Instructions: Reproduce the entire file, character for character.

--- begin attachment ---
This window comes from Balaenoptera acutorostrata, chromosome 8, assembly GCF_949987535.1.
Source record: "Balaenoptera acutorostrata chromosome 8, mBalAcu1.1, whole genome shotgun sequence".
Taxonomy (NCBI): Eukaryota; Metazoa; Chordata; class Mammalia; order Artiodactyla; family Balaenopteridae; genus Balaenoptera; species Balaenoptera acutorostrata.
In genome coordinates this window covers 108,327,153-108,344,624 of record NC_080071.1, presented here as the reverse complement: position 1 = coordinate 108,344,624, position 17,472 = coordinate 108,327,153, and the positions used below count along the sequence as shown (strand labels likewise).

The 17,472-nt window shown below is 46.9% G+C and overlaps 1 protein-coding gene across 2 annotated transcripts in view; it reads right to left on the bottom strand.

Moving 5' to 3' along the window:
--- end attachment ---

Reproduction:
This window comes from Balaenoptera acutorostrata, chromosome 8, assembly GCF_949987535.1.
Source record: "Balaenoptera acutorostrata chromosome 8, mBalAcu1.1, whole genome shotgun sequence".
Taxonomy (NCBI): Eukaryota; Metazoa; Chordata; class Mammalia; order Artiodactyla; family Balaenopteridae; genus Balaenoptera; species Balaenoptera acutorostrata.
In genome coordinates this window covers 108,327,153-108,344,624 of record NC_080071.1, presented here as the reverse complement: position 1 = coordinate 108,344,624, position 17,472 = coordinate 108,327,153, and the positions used below count along the sequence as shown (strand labels likewise).

The 17,472-nt window shown below is 46.9% G+C and overlaps 1 protein-coding gene across 2 annotated transcripts in view; it reads right to left on the bottom strand.

Moving 5' to 3' along the window: